GENEVA, N.Y. - Dornfelder, Blaufrankisch, and Zweigelt. Sounds like a German law firm, but in reality they are wine grapes that may be the key to unlocking New York's wine future.
I visited three superb Seneca Lake wineries here last week, nearly 32 years after I first toured the Finger Lakes and discovered the potential for great wine.
I was no visionary. I merely listened to earlier pioneers, tasted a few experimental wines, and have been a keen, almost annual visitor to this fascinating American wine region.
California, Washington and Oregon are the nation's premier wine-growing states. Two decades ago, if you even mentioned a fourth, someone would suggest psychiatric aid.
Today there are at least 10 other states that have shown the potential to make world-class wines, though most wine magazines (with ads to sell that support a revenue base) take scant notice. That New York leads the pack is these days almost a given.
Skeptics and cynics would argue that a state rampant with Concord grapes (mainly for grape juice), and saddled with such obscure wines as Seyval, Cayuga, Catawba, Diamond, Vidal and Chancellor cannot seriously use the phrase "world-class."
Such talk is mindless, notably in the face of what New York has accomplished with arguably the world's greatest grape variety, Riesling. Finger Lakes Riesling today holds its own against the best Rieslings in the world, and in numerous blind competitions has come out on top.
Dry Rieslings from the three properties I visited last week, Anthony Road, Fox Run and Red Tail Ridge, are so stellar they should be on every New York City white-tablecloth restaurant wine list. Few are.
The old saying about not being king in your own land holds true. New York wine directors who have failed to keep tabs on the local industry may recall blah wines from decades ago and said no-thanks to current wines.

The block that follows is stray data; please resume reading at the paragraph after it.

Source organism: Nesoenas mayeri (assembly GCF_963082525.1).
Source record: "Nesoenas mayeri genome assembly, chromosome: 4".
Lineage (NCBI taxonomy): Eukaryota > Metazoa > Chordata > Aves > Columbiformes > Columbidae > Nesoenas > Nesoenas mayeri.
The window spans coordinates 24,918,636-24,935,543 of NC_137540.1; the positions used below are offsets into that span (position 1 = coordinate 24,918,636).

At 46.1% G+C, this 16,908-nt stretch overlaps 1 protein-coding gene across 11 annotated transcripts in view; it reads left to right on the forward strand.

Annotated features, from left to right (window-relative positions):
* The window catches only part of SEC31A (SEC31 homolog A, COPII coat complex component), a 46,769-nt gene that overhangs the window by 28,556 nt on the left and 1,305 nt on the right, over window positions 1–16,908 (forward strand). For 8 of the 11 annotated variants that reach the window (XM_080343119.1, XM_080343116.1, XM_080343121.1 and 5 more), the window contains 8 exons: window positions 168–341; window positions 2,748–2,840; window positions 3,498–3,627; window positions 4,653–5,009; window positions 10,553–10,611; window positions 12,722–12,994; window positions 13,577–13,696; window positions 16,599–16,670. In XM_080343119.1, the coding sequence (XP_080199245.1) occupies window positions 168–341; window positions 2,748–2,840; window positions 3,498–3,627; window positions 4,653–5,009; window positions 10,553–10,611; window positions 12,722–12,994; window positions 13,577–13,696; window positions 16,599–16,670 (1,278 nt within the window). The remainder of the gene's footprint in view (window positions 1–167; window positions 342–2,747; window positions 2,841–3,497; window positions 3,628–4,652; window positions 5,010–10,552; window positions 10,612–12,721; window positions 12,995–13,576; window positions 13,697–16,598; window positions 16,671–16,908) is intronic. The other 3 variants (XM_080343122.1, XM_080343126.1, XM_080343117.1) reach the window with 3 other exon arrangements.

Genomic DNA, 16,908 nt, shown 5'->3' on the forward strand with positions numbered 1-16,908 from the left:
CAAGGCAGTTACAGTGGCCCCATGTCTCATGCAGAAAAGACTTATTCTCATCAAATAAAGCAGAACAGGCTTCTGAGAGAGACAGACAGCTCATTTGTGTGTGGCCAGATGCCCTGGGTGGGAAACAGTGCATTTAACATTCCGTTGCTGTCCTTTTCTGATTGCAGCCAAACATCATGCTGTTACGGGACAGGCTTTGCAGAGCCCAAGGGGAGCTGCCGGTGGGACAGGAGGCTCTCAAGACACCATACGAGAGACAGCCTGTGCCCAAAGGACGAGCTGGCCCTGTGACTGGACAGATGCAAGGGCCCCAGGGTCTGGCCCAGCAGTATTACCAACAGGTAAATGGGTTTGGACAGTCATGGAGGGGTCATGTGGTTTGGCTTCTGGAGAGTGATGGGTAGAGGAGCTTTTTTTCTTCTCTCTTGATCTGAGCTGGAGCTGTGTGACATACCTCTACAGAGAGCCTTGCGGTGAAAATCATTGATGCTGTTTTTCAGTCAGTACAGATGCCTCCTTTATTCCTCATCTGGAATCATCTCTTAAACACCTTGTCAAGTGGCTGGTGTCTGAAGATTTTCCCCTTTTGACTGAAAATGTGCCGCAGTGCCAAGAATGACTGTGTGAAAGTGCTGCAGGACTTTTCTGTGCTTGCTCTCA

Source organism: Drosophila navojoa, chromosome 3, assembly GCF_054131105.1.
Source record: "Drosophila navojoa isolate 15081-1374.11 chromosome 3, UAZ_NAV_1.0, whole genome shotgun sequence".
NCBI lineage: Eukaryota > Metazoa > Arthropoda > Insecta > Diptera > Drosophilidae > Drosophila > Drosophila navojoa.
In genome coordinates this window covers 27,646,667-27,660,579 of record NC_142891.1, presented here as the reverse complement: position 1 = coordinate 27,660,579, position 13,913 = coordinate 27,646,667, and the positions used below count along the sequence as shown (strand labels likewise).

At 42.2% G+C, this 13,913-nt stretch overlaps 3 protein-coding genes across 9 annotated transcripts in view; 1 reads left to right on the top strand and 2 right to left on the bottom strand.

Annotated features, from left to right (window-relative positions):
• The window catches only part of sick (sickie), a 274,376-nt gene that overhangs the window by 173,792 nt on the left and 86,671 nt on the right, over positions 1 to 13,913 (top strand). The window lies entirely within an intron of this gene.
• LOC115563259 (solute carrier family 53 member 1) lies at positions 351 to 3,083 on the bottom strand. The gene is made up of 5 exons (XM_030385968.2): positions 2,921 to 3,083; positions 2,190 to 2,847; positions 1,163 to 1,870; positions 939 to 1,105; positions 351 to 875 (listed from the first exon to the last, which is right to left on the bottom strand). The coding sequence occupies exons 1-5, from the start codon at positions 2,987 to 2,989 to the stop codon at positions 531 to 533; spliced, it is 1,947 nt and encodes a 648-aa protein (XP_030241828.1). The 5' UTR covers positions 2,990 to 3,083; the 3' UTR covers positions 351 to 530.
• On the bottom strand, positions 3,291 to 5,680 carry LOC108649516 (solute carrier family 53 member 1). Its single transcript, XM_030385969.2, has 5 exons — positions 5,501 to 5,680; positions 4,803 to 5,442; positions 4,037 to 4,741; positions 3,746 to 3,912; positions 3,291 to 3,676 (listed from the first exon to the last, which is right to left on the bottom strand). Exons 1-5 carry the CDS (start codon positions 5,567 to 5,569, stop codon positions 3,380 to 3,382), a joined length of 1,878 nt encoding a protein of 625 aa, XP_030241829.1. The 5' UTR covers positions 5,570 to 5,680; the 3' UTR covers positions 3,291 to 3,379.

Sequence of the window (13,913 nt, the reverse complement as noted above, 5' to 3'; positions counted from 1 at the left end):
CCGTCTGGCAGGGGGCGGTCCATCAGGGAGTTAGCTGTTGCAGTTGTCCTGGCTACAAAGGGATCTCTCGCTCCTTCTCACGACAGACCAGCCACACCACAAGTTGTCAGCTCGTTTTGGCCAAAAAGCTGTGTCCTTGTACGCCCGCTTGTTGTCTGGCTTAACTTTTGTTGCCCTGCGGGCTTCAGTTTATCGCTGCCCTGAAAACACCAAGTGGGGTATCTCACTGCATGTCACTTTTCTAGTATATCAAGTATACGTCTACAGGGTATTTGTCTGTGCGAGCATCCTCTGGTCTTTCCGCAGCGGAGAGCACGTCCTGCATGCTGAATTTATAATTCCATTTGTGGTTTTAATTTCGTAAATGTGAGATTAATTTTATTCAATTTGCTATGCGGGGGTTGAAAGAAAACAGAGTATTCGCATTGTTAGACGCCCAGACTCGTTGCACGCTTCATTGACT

But times change. The three wineries I visited are operated by brilliant vinous strategists who share a vision with Riesling that's overwhelmingly impressive.
Anthony Road winemaker Johannes Reinhardt, Fox Run's Peter Bell, and Red Tail Ridge's Nancy Irelan all were classically trained. The first two have German training; Irelan was with one of the world's most sophisticated wine companies, E&J Gallo, for a dozen years in technical positions.
As good as are the Rieslings from these (and numerous other) properties, each of the three spoke last week of the potential for red wines from a region that historically has struggled to find a red-wine identity. And the three grapes that led off this article are all red and bred for colder climates, which the Finger Lakes is.
Reinhardt is especially fond of Zweigelt for its dark color, low tannins and its ability to withstand cold winters. Bell likes his Blaufrankish (which is also called Lemberger) as a blending grape for his Cabernet Franc.
And Irelan favors Blaufrankish for its ability to make an early-drinking red wine that's quite approachable when it's young. Her other favorite red is Teroldego, an Italian grape that makes a darker, richer red wine.
I asked all three why red wines are so interesting to them. All said roughly the same thing: Until now, New York has been known for the greatness of its Riesling. It's no longer the challenge it once was, so all New York wineries are seeking to expand their portfolios.